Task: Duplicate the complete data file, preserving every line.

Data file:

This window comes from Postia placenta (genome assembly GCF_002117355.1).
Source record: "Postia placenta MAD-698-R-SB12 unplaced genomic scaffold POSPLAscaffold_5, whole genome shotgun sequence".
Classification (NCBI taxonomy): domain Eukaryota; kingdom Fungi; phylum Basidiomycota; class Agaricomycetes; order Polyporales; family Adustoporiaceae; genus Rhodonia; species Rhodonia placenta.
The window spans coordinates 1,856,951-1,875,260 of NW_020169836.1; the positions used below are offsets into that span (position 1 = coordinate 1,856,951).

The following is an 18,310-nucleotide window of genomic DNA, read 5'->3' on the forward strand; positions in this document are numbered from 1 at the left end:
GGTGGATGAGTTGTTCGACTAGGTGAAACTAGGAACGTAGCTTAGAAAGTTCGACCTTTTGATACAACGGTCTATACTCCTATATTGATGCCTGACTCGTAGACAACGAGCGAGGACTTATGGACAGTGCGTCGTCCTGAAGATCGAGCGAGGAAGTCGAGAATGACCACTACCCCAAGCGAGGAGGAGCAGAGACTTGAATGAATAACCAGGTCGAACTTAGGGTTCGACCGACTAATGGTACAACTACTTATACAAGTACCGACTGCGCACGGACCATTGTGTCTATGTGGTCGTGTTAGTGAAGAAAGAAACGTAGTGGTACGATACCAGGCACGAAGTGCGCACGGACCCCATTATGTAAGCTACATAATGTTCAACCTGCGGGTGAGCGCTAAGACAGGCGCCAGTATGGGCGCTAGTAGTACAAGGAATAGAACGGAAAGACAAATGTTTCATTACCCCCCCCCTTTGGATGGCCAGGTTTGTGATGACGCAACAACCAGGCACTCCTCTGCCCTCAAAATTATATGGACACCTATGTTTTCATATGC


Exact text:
This window comes from Postia placenta (genome assembly GCF_002117355.1).
Source record: "Postia placenta MAD-698-R-SB12 unplaced genomic scaffold POSPLAscaffold_5, whole genome shotgun sequence".
Classification (NCBI taxonomy): domain Eukaryota; kingdom Fungi; phylum Basidiomycota; class Agaricomycetes; order Polyporales; family Adustoporiaceae; genus Rhodonia; species Rhodonia placenta.
The window spans coordinates 1,856,951-1,875,260 of NW_020169836.1; the positions used below are offsets into that span (position 1 = coordinate 1,856,951).

The following is an 18,310-nucleotide window of genomic DNA, read 5'->3' on the forward strand; positions in this document are numbered from 1 at the left end:
GGTGGATGAGTTGTTCGACTAGGTGAAACTAGGAACGTAGCTTAGAAAGTTCGACCTTTTGATACAACGGTCTATACTCCTATATTGATGCCTGACTCGTAGACAACGAGCGAGGACTTATGGACAGTGCGTCGTCCTGAAGATCGAGCGAGGAAGTCGAGAATGACCACTACCCCAAGCGAGGAGGAGCAGAGACTTGAATGAATAACCAGGTCGAACTTAGGGTTCGACCGACTAATGGTACAACTACTTATACAAGTACCGACTGCGCACGGACCATTGTGTCTATGTGGTCGTGTTAGTGAAGAAAGAAACGTAGTGGTACGATACCAGGCACGAAGTGCGCACGGACCCCATTATGTAAGCTACATAATGTTCAACCTGCGGGTGAGCGCTAAGACAGGCGCCAGTATGGGCGCTAGTAGTACAAGGAATAGAACGGAAAGACAAATGTTTCATTACCCCCCCCCTTTGGATGGCCAGGTTTGTGATGACGCAACAACCAGGCACTCCTCTGCCCTCAAAATTATATGGACACCTATGTTTTCATATGC